Coughing, wheezing, and fatigue are common symptoms of viruses from the common cold to COVID-19. But for some—especially smokers and people exposed to secondhand smoke—these seemingly harmless symptoms may signify something far worse: lung cancer.
Although lung cancer is the second most common cancer diagnosis, it’s the leading cause of cancer deaths in men and women. Lung cancer makes up about 25% of all cancer deaths—more people die each year of lung cancer than colon, breast, and prostate cancers combined. The American Cancer Society estimates 236,740 new cases of lung cancer and 130,000 deaths by the end of this year.3
Lung cancer has two major types: non-small cell lung cancer and small cell lung cancer.
Non-small cell lung cancer makes up most lung cancer cases in the US. There are three common types:
- adenocarcinomas that appear in the lung’s outer area;
- squamous cell carcinoma is found primarily in the center of the lung adjacent to an air tube;
- and large cell carcinoma, which can appear anywhere in the lung.
Non-small cell lung cancer types grow and spread relatively slowly. Treatment options include surgery, radiation, chemotherapy, and targeted therapy—an option that causes less harm to normal cells.2
Small cell lung cancer makes up about 15% of lung cancer cases. It multiplies and spreads quickly but responds well to treatment, including chemotherapy, radiation therapy, and medication.1
Symptoms of lung cancer include:
- A new cough that doesn’t go away
- Coughing up blood
- Shortness of breath
- Chest pain
- Losing weight
- Bone pain
5 Risk Factors for Lung Cancer
One of the most significant factors in the high mortality rate for lung cancer is the difficulty in diagnosing the disease at an early stage. Many symptoms—including chronic coughing or coughing with blood, wheezing, shortness of breath, and weight loss with no known cause—mimic smoking-related symptoms. Most people who have lung cancer don’t experience symptoms until the cancer is advanced.4
Smoking is the most significant risk factor for lung cancer, contributing to up to 90% of lung cancer deaths, but it isn’t the only factor. Here are four additional risk factors.
- Secondhand smoke exposure—Secondhand smoke sends hundreds of toxic chemicals—including formaldehyde, arsenic, and hydrogen cyanide—into the breathing spaces of those in the vicinity of the smoker. With no risk-free level of exposure, even short-term exposure can increase lung cancer risk and cause other health problems: stroke, heart attacks, and chronic asthma. Secondhand smoke causes more than 41,000 deaths annually and is responsible for more than 150,000 respiratory tract infections and 200,00 asthma attacks among children each year.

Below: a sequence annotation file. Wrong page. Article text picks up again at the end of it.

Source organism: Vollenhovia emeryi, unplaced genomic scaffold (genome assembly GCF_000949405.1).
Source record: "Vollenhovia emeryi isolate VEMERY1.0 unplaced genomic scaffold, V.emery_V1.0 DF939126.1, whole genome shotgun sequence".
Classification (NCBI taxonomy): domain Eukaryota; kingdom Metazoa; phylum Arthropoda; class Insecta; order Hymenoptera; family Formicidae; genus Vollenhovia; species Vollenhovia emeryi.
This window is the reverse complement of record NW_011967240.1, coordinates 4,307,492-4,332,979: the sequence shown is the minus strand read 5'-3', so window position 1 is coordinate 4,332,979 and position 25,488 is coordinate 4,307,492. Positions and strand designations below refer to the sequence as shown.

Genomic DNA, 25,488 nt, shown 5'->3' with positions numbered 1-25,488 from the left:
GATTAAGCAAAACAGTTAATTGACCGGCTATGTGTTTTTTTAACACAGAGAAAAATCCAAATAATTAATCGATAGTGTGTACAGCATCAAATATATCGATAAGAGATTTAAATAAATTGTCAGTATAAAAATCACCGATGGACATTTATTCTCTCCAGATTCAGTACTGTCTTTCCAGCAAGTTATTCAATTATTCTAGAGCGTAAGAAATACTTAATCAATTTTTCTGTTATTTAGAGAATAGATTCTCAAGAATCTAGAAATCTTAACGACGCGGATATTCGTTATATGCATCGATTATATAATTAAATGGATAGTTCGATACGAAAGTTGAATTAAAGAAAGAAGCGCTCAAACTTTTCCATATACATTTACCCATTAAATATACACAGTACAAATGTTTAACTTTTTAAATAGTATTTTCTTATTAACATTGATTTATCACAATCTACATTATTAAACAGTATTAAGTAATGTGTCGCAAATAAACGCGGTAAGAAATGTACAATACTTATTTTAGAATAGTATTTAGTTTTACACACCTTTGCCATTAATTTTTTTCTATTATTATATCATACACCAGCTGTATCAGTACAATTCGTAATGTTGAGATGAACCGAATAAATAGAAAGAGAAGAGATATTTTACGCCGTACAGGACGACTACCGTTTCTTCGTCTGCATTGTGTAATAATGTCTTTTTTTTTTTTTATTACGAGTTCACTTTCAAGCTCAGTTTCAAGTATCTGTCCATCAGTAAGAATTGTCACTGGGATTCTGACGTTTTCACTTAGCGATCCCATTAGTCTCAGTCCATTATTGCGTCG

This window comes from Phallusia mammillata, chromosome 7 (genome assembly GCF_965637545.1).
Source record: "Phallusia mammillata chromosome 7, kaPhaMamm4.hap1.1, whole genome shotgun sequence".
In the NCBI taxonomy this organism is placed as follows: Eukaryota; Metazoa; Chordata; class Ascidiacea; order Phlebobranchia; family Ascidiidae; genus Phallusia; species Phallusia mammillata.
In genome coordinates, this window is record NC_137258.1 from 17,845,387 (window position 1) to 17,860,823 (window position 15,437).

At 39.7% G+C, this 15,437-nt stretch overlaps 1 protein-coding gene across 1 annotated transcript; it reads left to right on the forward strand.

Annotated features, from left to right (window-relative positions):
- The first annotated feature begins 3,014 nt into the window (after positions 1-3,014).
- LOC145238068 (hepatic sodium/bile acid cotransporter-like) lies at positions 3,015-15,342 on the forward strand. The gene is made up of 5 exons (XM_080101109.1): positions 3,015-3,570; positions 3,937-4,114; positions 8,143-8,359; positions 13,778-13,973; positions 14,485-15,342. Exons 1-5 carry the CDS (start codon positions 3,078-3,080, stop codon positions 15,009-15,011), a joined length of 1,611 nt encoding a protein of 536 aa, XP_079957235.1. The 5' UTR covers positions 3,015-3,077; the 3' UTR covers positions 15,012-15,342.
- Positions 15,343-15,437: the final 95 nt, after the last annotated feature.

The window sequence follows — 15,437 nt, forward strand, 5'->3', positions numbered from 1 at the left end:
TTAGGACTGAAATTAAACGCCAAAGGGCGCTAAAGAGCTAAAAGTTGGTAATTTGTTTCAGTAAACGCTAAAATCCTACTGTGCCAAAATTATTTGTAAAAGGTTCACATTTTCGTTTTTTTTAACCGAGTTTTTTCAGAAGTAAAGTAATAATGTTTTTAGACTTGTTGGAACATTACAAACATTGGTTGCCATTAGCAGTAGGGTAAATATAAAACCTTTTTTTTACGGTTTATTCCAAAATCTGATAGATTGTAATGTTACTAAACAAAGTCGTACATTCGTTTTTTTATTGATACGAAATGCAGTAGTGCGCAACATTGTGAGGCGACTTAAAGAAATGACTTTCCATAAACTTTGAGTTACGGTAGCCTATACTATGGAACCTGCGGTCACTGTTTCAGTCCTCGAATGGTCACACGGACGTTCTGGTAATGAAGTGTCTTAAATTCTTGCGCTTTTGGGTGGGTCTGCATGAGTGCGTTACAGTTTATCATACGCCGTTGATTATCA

- Radon exposure—Radon, a tasteless, colorless, and odorless gas, is the second-leading cause of lung cancer. Exposure to this naturally occurring gas intensifies the effects of smoking, leading to a greater risk of developing lung cancer.
- Occupational hazards—Occupational exposure to carcinogens—including asbestos, uranium, and coke—accounts for about 12% of cases. Individuals exposed to asbestos are at risk whether or not they are smokers, but the risk factor increases to 50% for smokers who also work near asbestos.
- Environmental factors—Although a much smaller risk than others on the list, outdoor air pollution accounts for 1 to 2% of lung cancer cases. Still, the bigger concern is the combination of air pollution and occupational hazards or smoking.
- Age—Lung cancer typically affects older Americans. About 86% of lung cancer patients were 60 years or older.
Screening early and often, especially if you have risk factors for developing lung cancer, can save your life. More than 8 million Americans are considered high-risk for lung cancer and are eligible for annual CT scan screenings. If half of these individuals took advantage of screenings, more than 12,000 lung cancer deaths could have been prevented.5
The American Cancer Society’s lung cancer screening guidelines provide a roadmap for individuals with one or more risk factors.
Lung Cancer Resources
If you are living with lung cancer, are at risk of developing the disease, or have a loved one who has been affected by lung cancer, check out these lung cancer resources:
- Lung Cancer Screening – Cancer.gov
- Feelings and Cancer: Coping with a cancer diagnosis – National Cancer Institute
- I Want to Quit: Developing a plan to stop smoking – Smokefree.gov
- Freedom from Smoking ® Program – American Lung Association
- What can I do to reduce my lung cancer risk? — Centers for Disease Control and Prevention
Symptoms and Risks of COPD
Lung cancer isn’t the only lung condition that can take your breath away. Chronic obstructive pulmonary disease, or COPD, is a group of lung diseases with similar symptoms to lung cancer. Stay tuned this month for more information on COPD and how simple lifestyle changes can go a long way in treating the disease.
Receiving a COPD and lung cancer diagnosis can be disheartening, but more lives can be saved with awareness of risk factors, increased screening, and prevention. Explore more lung health resources on your member portal.